Stood outside my front door, basking in the late afternoon sunshine, I deployed a swift reflexive manoeuvre, relieving an itch on the side of my nostril. As it turned out, an awkward itch, the sort that splits into two under the pressure of a finger.
Mid-relief, I spotted my elderly and infirm neighbour crouched outside the door of her stone-built cottage, observing me. With a sudden roar, a brewery wagon laden with metal beer kegs drove past, splitting the peace apart and briefly obstructing our view of each other.
“My powers now are very weak.” She shouted across, as the raw sound of the diesel engine faded. “You know I am not long for this world.”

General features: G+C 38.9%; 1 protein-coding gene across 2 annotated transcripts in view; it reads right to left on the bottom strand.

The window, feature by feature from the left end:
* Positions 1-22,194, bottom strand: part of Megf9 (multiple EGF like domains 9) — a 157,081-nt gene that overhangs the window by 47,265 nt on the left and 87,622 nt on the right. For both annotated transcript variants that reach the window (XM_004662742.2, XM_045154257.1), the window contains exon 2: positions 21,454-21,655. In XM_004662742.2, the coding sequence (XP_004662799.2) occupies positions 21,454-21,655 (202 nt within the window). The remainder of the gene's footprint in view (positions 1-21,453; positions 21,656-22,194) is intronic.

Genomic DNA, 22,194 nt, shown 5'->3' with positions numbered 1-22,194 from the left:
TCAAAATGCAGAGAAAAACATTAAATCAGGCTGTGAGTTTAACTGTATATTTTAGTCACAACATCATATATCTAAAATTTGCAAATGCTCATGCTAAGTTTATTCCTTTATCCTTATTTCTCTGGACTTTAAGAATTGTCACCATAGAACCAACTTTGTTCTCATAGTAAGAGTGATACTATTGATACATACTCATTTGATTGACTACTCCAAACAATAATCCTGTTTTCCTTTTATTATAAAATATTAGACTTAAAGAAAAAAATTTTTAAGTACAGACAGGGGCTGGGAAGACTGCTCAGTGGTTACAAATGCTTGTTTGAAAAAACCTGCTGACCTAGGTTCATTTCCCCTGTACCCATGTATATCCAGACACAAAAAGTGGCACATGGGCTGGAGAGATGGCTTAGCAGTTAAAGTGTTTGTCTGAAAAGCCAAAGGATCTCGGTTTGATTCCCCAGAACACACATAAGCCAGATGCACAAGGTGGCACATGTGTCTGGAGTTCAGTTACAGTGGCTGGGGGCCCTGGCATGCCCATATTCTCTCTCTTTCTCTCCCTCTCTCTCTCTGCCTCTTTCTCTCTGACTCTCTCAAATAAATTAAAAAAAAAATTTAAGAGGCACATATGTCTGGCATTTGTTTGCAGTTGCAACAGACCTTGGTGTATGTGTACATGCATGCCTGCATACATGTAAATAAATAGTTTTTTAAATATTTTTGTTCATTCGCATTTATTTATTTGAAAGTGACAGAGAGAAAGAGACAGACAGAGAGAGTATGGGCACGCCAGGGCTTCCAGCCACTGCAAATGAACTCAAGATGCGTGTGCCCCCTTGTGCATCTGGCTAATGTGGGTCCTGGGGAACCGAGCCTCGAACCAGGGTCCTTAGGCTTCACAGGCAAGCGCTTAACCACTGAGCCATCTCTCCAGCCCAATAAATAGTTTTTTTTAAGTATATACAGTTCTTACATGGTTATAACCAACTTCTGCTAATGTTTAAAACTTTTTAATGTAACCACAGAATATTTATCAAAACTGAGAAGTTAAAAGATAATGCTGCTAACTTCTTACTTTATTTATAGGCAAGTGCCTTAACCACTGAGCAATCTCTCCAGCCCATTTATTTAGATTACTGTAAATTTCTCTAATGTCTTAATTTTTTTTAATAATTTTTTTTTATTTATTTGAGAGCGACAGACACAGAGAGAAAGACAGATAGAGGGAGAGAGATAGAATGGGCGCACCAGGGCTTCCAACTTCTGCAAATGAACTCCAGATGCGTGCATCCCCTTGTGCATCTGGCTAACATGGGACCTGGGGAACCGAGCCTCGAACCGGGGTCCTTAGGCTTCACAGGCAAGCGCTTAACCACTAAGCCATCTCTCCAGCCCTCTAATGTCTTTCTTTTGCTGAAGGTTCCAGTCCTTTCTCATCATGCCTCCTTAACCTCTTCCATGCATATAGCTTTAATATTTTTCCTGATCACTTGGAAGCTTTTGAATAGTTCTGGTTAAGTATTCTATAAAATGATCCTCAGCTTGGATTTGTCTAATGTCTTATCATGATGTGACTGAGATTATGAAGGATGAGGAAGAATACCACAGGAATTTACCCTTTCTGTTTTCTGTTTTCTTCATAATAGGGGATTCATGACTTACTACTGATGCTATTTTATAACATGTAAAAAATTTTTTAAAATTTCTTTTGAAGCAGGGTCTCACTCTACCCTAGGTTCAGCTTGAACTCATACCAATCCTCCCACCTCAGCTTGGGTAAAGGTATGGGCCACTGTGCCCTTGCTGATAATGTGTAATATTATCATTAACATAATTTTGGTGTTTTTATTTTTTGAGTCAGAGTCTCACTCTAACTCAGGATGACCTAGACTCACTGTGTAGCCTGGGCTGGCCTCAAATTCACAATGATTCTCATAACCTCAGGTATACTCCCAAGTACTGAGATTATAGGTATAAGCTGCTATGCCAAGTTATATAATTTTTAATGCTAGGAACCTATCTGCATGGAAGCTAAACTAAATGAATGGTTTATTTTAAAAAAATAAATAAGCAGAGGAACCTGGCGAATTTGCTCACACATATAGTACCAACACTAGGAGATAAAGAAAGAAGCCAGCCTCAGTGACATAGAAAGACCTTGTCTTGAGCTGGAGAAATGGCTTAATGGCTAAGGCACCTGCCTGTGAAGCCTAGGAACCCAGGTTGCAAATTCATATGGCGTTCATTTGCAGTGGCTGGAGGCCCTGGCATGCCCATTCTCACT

“I’m sorry, what was that Mary?” I could barely make eye-contact with her, so far was she bent over. “Are you okay there?”
“You are a kind man.” She said. Her arm reached out for support against a freshly painted door frame. Twisting her neck around, she squinted an eye. “Your life, since I have known you over the last fifteen years has suffered a fair number of bumps in the road, hasn’t it?” She lifted up her head another notch, waiting for my reply.
“Well…” A pleasantry or a reflective answer required? I wasn’t sure and the passing seconds in this conversational hiatus, demanded action.
“You know Mary,” I settled upon a mid-deep reply, “there have been a fair few setbacks, you’re right. Life’s not turned out how I’d imagined. If I could do it all again, avoiding the same mistakes, I would for sure.”
“Indeed.” Mary said, with the squinted eye fully closed. “Let’s see what we can do about that.”